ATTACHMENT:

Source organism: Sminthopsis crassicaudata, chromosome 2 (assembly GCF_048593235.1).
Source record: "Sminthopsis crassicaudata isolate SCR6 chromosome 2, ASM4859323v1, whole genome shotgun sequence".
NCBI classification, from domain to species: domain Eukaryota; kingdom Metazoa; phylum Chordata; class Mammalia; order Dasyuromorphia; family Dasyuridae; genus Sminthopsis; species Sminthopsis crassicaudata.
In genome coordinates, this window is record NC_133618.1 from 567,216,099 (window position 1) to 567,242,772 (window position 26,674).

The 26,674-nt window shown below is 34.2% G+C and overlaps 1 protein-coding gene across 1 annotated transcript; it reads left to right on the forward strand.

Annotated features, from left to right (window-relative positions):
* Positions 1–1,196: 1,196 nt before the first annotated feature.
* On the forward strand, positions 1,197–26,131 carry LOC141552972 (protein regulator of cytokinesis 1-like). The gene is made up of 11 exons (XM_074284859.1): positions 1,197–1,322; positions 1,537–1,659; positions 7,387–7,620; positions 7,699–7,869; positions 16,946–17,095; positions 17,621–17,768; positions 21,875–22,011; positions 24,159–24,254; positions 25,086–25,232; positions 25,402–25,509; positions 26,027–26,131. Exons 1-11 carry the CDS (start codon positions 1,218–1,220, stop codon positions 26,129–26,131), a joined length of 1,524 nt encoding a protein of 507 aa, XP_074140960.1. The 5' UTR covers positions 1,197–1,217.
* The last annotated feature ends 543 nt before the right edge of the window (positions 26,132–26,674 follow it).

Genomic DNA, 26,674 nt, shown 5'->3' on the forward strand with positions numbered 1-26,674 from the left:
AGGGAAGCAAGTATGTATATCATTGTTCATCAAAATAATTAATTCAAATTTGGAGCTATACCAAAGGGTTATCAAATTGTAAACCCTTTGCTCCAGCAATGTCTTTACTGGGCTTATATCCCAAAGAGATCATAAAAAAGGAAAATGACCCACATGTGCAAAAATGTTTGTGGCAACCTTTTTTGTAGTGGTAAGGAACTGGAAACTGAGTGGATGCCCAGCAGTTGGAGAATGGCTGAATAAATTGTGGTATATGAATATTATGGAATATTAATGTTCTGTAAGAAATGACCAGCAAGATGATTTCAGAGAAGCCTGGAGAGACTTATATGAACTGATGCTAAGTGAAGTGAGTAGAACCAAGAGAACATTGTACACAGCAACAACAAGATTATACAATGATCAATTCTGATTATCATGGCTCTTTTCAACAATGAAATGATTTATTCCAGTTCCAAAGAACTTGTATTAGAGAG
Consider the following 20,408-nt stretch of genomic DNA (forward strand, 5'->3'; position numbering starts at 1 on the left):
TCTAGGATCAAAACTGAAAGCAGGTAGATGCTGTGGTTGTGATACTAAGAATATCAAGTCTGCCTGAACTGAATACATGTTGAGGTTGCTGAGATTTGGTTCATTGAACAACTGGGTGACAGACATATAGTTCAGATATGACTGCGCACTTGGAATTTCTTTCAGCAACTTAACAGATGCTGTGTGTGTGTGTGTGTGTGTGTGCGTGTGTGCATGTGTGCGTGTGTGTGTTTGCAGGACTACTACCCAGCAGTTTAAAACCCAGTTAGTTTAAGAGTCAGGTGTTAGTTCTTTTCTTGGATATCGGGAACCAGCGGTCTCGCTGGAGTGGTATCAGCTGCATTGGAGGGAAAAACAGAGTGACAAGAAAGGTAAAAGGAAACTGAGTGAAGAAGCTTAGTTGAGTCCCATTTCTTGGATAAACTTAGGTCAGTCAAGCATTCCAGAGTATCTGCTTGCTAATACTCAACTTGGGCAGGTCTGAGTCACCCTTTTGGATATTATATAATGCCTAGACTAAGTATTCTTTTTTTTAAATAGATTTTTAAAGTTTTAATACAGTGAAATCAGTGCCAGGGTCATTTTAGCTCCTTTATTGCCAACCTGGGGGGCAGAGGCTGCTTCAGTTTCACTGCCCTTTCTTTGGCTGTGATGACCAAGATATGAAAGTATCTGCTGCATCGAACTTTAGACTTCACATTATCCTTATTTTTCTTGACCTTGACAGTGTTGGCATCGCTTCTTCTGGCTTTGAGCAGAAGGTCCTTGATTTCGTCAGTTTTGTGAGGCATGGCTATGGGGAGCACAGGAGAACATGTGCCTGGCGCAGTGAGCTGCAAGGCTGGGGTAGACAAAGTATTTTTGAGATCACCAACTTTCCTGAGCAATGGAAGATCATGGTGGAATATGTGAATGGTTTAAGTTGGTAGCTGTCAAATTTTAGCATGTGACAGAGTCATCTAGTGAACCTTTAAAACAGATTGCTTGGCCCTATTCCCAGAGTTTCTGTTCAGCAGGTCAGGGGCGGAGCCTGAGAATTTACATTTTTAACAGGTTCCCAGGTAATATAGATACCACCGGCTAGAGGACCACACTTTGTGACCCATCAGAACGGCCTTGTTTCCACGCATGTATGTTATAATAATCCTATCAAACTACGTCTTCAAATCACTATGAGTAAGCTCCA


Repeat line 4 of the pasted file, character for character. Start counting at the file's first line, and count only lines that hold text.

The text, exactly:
In genome coordinates, this window is record NC_133618.1 from 567,216,099 (window position 1) to 567,242,772 (window position 26,674).